Objectives of inventories


Inventory is as old as man. The primitive man’s inventory consisted of a few tools; as a shepherd, man had to tend his flocks and herds; later he had his granaries and warehouses; today with industrialization, his inventories cover a very wide range. As man has progressed and his needs and activities have multiplied the range of inventory has become larger and more diversified.

As of today, inventories include, among others, raw materials, part-finished goods, finished goods and operating and operating supplies. Each of these serves specific purposes. The raw materials inventories are held for later conversion into semi-finished or finished goods. Raw material inventories must exist because generally it is not always economically feasible either to purchase or to schedule the delivery of raw materials as they are needed in the production process.

Since manufacturing or processing always takes time, there is need for finished goods inventory. In some industries, materials must be processed in lots or batches. In other industries the flow of material may be steady, with the product existing simultaneously in several stages of completion. In still other types of manufacturing it is desirable, from economic considerations, to process or schedule material in lots.

The nature of the product, the nature of customer demand and the nature of the manufacturing process determine, to a considerable extent, the need for finished goods inventories. If the customer is wiling to wait for the product to be manufactured, there is no need for finished goods inventories. Sometimes, the nature of the product prohibits expensive finished goods inventories. Fresh fruits, vegetables and some other foods have limited storage life, so the extensive inventories of these products are not desirable. If the material must be processed in lots or batches, finished goods inventories will usually exist.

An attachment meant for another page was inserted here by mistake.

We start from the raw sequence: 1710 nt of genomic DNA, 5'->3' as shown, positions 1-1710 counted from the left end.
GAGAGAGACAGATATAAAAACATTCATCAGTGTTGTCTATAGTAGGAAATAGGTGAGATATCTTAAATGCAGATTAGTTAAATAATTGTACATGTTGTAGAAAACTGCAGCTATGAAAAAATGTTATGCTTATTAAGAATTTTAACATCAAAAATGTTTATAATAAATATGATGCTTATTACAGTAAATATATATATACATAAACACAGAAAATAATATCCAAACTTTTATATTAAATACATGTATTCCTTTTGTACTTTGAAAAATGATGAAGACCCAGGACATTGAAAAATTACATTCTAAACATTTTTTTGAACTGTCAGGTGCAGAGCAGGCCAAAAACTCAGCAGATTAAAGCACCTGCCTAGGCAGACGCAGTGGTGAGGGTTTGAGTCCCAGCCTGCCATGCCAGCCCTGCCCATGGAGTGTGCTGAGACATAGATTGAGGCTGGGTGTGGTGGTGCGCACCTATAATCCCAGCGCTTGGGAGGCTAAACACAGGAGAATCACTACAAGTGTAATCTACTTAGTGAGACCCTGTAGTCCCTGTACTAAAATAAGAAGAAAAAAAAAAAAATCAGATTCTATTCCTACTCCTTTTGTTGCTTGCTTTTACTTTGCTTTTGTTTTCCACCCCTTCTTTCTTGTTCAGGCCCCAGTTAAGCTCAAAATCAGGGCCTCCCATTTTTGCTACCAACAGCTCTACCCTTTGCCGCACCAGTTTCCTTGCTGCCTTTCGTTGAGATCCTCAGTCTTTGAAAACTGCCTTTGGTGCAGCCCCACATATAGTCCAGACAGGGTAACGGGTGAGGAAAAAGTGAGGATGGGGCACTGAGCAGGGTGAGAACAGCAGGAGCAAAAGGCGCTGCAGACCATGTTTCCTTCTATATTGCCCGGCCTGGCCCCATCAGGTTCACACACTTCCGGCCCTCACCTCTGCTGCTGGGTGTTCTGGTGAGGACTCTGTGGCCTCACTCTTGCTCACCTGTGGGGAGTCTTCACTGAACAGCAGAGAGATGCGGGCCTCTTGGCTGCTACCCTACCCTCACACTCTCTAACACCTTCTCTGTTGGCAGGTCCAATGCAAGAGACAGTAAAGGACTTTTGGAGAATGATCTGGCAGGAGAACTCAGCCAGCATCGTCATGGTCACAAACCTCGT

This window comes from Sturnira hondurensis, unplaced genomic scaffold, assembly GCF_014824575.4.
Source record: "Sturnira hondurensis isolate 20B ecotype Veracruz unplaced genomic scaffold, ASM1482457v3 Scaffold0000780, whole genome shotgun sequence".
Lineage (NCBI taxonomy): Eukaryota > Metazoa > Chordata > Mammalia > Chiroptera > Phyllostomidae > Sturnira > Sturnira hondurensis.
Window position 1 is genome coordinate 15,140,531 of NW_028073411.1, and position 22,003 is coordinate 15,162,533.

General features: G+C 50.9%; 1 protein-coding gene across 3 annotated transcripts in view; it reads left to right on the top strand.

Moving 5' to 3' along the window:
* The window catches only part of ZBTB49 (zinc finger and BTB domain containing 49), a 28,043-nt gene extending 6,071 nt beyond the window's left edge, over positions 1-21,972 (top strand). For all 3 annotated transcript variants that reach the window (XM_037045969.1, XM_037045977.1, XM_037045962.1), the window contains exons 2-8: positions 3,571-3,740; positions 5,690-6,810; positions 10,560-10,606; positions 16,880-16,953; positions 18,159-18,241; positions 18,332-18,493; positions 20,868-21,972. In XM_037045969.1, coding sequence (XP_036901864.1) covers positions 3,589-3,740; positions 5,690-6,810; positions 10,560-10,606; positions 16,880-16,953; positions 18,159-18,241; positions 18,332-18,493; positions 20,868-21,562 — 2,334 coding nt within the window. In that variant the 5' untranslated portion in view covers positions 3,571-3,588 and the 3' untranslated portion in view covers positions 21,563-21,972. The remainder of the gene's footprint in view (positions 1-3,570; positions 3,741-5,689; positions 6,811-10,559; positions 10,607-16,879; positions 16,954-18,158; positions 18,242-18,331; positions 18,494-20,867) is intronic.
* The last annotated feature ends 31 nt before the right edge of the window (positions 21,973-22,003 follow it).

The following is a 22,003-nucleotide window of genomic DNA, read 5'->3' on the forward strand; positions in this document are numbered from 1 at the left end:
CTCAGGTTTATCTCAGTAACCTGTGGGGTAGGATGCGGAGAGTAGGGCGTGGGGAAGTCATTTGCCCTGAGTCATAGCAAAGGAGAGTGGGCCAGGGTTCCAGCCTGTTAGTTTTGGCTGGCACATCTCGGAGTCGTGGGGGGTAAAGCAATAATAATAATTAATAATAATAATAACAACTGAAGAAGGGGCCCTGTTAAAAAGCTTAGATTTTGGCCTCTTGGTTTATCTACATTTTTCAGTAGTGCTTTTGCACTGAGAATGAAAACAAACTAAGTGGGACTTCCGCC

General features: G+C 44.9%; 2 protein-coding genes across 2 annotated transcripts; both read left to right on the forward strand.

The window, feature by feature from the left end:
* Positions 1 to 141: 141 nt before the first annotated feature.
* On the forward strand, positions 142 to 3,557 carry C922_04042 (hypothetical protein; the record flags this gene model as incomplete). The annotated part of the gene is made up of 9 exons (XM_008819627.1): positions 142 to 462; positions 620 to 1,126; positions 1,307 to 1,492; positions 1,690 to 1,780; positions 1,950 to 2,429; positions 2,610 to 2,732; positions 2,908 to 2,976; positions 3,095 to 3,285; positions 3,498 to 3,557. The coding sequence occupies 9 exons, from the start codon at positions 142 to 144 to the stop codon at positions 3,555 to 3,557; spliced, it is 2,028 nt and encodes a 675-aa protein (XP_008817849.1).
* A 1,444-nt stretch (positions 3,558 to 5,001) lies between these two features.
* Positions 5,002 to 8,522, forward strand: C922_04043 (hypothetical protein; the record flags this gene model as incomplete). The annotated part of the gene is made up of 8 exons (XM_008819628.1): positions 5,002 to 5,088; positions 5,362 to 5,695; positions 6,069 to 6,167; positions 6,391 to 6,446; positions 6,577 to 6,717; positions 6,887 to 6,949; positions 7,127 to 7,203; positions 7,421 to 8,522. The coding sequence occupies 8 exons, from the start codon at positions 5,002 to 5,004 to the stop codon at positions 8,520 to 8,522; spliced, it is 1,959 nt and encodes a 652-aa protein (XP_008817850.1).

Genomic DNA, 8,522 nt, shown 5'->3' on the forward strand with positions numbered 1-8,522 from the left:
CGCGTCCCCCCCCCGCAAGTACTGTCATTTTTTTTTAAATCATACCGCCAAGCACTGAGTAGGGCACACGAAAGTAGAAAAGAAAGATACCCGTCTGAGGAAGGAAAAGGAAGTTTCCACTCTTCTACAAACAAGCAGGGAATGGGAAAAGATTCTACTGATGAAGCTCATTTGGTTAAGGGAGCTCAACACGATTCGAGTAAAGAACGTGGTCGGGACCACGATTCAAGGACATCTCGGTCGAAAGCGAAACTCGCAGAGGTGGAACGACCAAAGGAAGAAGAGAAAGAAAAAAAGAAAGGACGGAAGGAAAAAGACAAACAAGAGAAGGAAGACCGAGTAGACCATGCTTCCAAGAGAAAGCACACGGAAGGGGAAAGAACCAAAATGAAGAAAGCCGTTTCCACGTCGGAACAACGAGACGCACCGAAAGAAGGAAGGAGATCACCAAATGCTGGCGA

Operating supplies inventories do not directly go into the product. But they exist to facilitate smooth operation of the manufacturing process.

In general, inventory facilitates transit and handling. Materials may be transported thousands of kilometers before they are incorporated into an end product. All the time materials are in transit, which may be a period of several months. During this transit, materials constitute someone’s inventory.

Furthermore, inventories serve to isolate the supplier, the producer and the consumer. Inventories permit the procurement of raw materials in economic lot-sizes as well as processing of these raw materials into finished goods in the most economical quantities. Raw material inventories isolate the supplier of raw materials from the user of these raw materials. Finished goods inventories isolate the user from the producer of the goods. In process the inventories isolate the departments within the plant.

Isolating, also called decoupling, of producer from supplier, one production department from another and consumer from producer is necessary for two reasons. First is to reduce dependencies of one another, and second, to enable each organization schedule its operations independently of another.

Yet another purpose of holding inventories is to reduce material handling costs. In some manufacturing and service operations, material handling cost can be reduced by accumulating parts between operations. This is particularly true of intermittent systems since they involve less automation of material handling than do continuous systems. Parts can be accumulated and inventoried in tote boxes or baskets and transported by hand-jack dollies or fork-lift trucks much more economically than they can be carried by hand. In continuous manufacturing, automated material handling systems, rather than larger work-in-process inventories, are designed to reduce overall handling costs.

Another reason for holding inventories is to obtain a reasonable utilization of people and equipment.

Finally, inventories are held to facilitate product display and service to customers, batching in production in order to take advantage of longer production runs and provide flexibility in production scheduling.